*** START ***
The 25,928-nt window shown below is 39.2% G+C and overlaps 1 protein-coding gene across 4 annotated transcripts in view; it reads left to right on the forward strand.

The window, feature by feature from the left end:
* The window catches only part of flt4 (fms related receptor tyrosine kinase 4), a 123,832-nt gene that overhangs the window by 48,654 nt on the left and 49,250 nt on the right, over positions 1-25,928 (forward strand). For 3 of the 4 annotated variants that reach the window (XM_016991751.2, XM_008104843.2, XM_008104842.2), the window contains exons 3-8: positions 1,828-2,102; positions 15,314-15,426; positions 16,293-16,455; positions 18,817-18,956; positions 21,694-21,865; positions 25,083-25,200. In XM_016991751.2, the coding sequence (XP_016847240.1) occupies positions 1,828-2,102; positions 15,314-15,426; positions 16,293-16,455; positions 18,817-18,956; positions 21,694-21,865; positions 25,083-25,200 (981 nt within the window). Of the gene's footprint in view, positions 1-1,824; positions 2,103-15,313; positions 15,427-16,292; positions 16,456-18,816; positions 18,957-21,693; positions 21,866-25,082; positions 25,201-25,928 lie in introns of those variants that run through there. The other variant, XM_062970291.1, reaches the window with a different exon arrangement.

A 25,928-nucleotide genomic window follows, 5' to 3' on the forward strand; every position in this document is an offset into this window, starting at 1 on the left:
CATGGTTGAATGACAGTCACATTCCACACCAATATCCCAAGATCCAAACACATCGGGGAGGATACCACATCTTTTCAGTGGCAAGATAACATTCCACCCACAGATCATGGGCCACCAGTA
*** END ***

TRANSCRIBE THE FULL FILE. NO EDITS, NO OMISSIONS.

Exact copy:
The 25,928-nt window shown below is 39.2% G+C and overlaps 1 protein-coding gene across 4 annotated transcripts in view; it reads left to right on the forward strand.

The window, feature by feature from the left end:
* The window catches only part of flt4 (fms related receptor tyrosine kinase 4), a 123,832-nt gene that overhangs the window by 48,654 nt on the left and 49,250 nt on the right, over positions 1-25,928 (forward strand). For 3 of the 4 annotated variants that reach the window (XM_016991751.2, XM_008104843.2, XM_008104842.2), the window contains exons 3-8: positions 1,828-2,102; positions 15,314-15,426; positions 16,293-16,455; positions 18,817-18,956; positions 21,694-21,865; positions 25,083-25,200. In XM_016991751.2, the coding sequence (XP_016847240.1) occupies positions 1,828-2,102; positions 15,314-15,426; positions 16,293-16,455; positions 18,817-18,956; positions 21,694-21,865; positions 25,083-25,200 (981 nt within the window). Of the gene's footprint in view, positions 1-1,824; positions 2,103-15,313; positions 15,427-16,292; positions 16,456-18,816; positions 18,957-21,693; positions 21,866-25,082; positions 25,201-25,928 lie in introns of those variants that run through there. The other variant, XM_062970291.1, reaches the window with a different exon arrangement.

A 25,928-nucleotide genomic window follows, 5' to 3' on the forward strand; every position in this document is an offset into this window, starting at 1 on the left:
CATGGTTGAATGACAGTCACATTCCACACCAATATCCCAAGATCCAAACACATCGGGGAGGATACCACATCTTTTCAGTGGCAAGATAACATTCCACCCACAGATCATGGGCCACCAGTA